Telephone management of anticoagulation treatment works
Researchers have found that patients being treated with warfarin can be managed by telephone rather than in an anticoagulation clinic with outcomes as good or even better. The study was conducted by Edith Nutescu, MD, at the University of Chicago.
Nutescu says that in the last 10 years, there has been a change in the care of patients receiving anticoagulation drugs. The change took them from traditional physician-based settings to anticoagulation clinics staffed by pharmacists or nurses. Outcomes were found to be better in the clinics, possibly because of more consistent monitoring, early recognition of risk factors, and improved patient education.
Now, some patients are being managed by telephone consultations after other studies have shown that telephone management reduces waiting periods, travel time, and travel costs, and leads to higher patient satisfaction.
In an article in the November 2006 issue of Chest, Nutescu says there had been no studies directly comparing outcomes of telephone management versus clinics. Her research was conducted at two university-affiliated anticoagulant clinics. The trial included 117 patients monitored by office visits and 117 by telephone. Telephone management was chosen for patients who could not be seen in the clinics because of their personal situations. For those patients, blood was drawn and INR (international normalized ratio) measured by local laboratories and results were sent to the clinics.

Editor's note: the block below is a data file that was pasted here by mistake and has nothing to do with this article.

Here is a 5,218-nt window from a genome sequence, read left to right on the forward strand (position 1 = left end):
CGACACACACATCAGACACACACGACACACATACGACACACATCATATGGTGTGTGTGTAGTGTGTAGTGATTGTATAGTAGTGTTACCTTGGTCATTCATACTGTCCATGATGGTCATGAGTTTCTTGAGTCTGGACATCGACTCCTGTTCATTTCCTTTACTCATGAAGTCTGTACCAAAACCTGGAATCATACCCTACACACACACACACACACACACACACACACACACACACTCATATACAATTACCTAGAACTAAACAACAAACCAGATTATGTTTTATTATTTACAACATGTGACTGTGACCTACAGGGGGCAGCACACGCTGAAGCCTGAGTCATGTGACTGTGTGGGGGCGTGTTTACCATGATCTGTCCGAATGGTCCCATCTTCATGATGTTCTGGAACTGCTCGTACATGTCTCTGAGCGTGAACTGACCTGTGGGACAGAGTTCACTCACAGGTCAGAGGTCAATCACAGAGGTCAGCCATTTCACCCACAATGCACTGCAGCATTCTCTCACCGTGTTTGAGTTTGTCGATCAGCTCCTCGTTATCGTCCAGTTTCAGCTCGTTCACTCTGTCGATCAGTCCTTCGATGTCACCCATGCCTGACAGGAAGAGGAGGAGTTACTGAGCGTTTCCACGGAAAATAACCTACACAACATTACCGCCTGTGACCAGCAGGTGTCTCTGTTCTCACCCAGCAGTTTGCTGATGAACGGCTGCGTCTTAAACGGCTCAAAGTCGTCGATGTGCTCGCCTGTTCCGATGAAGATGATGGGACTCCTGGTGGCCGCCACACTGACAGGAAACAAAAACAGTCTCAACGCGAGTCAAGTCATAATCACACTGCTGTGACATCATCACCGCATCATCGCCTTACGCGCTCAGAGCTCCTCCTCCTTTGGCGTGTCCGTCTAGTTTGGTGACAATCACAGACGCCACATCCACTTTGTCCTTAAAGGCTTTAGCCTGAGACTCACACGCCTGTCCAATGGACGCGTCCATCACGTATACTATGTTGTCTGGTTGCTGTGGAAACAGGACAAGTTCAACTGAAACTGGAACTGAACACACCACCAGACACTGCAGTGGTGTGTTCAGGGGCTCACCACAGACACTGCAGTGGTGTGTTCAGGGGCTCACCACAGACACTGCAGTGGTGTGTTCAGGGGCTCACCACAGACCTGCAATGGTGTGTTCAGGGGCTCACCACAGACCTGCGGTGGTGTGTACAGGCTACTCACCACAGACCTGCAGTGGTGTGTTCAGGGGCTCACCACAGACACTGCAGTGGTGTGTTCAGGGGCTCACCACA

During 283.4 patient-years of treatment, none of the evaluated measures differed significantly between the groups, including number of INRs in the goal range, frequency of anticoagulation clinic encounters, rates of major hemorrhage, recurrent thromboembolism, and number requiring hospital treatment. "This study suggests the effectiveness of telephone-based anticoagulation management by an anticoagulation clinic for patients who are unable to come to the clinic due to distance, transportation, or disability issues," the researchers said.
The one potential problem they found was that telephone-based care may not be reimbursed by third-party payors, making it unfeasible for providers.
FDA wants to change rules to expand experimental drug availability
FDA has proposed significant regulatory changes to make experimental drugs more widely and easily available for seriously ill patients with no other treatment options and to clarify the circumstances and costs for which manufacturers can charge for experimental drugs.
Under the proposed rule, expanded access for experimental drugs would be available to individual patients, small patient groups, and larger populations under a treatment plan where there is no satisfactory alternative therapy to diagnose, monitor, or treat the disease or condition.
Agency officials also said the regulations covering when it is appropriate to charge for an experimental drug need to be revised because they don't account for the full range of circumstances in which charging should be permissible and because they have proven difficult to interpret in practice, resulting in confusion over what costs can be recovered.